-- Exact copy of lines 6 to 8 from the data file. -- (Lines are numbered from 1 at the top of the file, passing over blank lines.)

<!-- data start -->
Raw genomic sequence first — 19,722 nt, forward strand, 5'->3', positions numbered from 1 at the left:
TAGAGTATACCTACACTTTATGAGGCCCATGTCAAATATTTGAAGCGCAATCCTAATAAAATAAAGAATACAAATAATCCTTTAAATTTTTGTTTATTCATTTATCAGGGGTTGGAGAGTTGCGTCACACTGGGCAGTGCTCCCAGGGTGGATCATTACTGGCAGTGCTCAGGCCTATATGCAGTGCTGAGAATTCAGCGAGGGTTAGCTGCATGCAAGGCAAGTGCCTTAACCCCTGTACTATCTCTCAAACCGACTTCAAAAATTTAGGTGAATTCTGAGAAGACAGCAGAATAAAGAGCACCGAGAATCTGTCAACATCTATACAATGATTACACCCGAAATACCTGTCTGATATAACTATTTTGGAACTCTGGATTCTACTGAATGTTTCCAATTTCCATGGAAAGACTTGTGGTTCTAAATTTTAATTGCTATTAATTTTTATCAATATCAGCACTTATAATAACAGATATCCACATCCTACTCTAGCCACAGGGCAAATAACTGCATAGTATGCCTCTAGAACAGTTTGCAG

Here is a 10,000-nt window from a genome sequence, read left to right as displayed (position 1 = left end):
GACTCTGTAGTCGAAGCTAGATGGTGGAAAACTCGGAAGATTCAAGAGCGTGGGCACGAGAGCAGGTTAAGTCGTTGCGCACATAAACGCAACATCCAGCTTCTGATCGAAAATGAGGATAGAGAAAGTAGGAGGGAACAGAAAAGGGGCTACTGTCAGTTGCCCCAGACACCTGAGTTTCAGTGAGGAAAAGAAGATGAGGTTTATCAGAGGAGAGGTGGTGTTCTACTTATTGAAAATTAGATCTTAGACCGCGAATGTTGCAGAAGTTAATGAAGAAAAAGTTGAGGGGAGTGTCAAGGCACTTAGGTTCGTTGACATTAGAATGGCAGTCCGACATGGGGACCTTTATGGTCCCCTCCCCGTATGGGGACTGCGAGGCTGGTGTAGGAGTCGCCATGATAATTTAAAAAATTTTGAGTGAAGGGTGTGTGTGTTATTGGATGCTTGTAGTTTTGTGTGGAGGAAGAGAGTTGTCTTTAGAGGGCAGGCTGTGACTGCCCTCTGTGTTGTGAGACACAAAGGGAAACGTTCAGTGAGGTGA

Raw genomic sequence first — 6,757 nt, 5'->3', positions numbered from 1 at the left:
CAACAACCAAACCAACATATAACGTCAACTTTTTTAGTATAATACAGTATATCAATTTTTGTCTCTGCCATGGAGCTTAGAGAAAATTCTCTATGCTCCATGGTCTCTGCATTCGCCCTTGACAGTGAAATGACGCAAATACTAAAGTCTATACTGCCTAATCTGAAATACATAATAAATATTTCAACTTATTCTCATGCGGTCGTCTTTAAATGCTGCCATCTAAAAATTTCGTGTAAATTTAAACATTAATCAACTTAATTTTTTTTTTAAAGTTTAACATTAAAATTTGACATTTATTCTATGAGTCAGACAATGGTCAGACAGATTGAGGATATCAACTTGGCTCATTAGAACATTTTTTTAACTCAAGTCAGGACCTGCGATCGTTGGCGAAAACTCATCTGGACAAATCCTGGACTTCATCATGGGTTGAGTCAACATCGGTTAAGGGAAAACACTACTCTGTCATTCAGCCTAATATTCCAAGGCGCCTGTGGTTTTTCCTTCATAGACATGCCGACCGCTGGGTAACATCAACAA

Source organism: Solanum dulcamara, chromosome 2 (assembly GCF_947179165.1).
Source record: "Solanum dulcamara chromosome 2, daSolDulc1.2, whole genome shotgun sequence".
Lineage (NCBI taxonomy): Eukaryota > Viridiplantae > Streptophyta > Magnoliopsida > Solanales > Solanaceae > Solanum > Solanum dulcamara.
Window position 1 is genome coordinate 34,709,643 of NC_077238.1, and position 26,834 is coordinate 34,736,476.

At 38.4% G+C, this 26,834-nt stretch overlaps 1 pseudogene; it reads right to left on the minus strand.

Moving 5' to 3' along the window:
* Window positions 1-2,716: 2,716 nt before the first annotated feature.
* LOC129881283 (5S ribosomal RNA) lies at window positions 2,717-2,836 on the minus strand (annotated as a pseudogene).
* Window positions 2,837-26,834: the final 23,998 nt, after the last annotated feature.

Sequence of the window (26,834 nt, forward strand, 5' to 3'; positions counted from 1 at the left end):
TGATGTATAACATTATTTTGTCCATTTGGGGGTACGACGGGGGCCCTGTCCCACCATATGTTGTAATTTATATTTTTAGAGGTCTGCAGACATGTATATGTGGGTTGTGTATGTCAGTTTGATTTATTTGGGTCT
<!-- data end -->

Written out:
CAACAACCAAACCAACATATAACGTCAACTTTTTTAGTATAATACAGTATATCAATTTTTGTCTCTGCCATGGAGCTTAGAGAAAATTCTCTATGCTCCATGGTCTCTGCATTCGCCCTTGACAGTGAAATGACGCAAATACTAAAGTCTATACTGCCTAATCTGAAATACATAATAAATATTTCAACTTATTCTCATGCGGTCGTCTTTAAATGCTGCCATCTAAAAATTTCGTGTAAATTTAAACATTAATCAACTTAATTTTTTTTTTAAAGTTTAACATTAAAATTTGACATTTATTCTATGAGTCAGACAATGGTCAGACAGATTGAGGATATCAACTTGGCTCATTAGAACATTTTTTTAACTCAAGTCAGGACCTGCGATCGTTGGCGAAAACTCATCTGGACAAATCCTGGACTTCATCATGGGTTGAGTCAACATCGGTTAAGGGAAAACACTACTCTGTCATTCAGCCTAATATTCCAAGGCGCCTGTGGTTTTTCCTTCATAGACATGCCGACCGCTGGGTAACATCAACAA

Source organism: Solanum dulcamara, chromosome 2 (assembly GCF_947179165.1).
Source record: "Solanum dulcamara chromosome 2, daSolDulc1.2, whole genome shotgun sequence".